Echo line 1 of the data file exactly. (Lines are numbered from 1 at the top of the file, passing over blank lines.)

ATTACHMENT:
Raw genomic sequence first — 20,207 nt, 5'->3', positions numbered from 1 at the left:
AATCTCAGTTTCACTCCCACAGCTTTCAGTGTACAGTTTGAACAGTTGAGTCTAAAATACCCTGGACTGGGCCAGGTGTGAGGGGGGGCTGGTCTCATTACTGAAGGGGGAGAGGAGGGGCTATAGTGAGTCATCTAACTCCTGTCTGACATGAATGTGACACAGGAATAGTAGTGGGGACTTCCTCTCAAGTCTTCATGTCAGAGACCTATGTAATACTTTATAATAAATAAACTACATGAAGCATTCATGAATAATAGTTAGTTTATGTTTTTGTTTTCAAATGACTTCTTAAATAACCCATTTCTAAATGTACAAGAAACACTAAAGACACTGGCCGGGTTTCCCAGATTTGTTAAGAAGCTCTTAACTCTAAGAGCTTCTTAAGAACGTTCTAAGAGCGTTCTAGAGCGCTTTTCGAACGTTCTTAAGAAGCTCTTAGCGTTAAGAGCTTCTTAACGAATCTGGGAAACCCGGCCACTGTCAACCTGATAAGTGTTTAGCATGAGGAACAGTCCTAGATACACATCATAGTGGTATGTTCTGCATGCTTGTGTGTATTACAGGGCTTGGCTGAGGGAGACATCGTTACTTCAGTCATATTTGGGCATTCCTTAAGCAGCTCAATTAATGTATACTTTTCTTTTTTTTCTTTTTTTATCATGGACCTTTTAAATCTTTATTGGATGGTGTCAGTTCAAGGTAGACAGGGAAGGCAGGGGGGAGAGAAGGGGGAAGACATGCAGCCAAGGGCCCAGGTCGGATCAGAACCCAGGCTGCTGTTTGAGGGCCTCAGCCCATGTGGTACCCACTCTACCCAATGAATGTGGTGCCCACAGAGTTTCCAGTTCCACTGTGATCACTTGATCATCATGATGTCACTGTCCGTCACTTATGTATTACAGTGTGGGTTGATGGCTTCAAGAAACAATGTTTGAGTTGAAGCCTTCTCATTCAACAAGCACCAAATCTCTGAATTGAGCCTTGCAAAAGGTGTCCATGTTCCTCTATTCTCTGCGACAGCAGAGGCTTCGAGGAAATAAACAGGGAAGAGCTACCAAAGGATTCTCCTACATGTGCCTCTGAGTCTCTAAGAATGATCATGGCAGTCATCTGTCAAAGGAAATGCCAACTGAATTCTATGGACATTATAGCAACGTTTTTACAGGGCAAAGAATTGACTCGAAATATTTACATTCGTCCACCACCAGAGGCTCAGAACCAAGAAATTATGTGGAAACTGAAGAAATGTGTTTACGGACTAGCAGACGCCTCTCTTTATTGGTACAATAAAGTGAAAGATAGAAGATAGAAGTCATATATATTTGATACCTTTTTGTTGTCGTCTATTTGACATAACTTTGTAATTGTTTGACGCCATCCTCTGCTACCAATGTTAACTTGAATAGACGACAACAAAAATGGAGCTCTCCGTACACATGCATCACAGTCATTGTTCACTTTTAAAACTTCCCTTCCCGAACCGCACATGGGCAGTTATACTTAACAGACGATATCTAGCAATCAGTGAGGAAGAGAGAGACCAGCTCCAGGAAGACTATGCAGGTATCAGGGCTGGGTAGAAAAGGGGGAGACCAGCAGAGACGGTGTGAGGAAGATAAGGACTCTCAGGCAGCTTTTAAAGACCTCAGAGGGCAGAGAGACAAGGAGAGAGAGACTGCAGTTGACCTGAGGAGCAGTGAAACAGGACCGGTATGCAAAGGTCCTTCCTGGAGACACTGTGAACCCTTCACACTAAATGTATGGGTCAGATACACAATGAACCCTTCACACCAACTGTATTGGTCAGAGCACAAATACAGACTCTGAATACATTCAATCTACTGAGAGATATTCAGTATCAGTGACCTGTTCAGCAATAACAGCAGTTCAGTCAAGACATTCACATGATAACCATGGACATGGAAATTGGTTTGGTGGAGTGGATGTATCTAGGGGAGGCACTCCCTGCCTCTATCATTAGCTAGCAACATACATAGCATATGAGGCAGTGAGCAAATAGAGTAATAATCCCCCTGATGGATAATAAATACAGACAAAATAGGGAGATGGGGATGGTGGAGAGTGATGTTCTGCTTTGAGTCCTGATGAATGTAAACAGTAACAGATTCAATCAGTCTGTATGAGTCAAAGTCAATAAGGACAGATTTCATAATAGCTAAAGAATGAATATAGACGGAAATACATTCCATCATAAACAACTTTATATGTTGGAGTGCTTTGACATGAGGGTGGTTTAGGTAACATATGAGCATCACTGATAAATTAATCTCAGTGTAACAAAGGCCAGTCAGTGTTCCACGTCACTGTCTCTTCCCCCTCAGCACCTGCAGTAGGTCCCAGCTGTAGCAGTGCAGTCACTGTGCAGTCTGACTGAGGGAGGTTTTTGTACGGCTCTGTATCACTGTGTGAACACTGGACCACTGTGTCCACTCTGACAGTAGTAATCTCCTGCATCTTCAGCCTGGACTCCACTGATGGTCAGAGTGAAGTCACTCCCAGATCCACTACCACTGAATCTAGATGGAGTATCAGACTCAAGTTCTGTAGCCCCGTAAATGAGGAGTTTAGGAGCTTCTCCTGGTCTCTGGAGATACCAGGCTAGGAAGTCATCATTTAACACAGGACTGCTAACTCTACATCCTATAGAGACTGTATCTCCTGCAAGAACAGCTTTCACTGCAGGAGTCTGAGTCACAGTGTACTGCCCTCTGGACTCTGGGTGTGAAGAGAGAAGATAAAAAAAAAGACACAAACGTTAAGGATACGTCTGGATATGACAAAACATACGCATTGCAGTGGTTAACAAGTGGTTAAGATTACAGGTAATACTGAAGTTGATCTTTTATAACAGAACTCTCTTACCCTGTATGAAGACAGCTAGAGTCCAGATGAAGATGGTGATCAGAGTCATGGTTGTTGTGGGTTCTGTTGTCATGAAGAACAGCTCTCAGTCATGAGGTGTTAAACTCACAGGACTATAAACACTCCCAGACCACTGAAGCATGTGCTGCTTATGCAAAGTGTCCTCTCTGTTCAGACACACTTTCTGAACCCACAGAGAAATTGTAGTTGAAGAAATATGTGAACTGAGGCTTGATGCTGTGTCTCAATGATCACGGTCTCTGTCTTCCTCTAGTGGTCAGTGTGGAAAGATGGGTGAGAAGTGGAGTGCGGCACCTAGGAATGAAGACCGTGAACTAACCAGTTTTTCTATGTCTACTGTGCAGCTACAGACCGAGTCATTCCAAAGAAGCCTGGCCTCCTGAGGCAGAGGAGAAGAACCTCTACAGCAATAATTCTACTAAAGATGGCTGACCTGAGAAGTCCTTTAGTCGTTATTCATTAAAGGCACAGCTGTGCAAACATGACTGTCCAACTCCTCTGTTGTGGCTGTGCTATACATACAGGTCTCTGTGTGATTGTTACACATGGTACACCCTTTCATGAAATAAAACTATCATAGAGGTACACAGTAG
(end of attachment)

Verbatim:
Raw genomic sequence first — 20,207 nt, 5'->3', positions numbered from 1 at the left: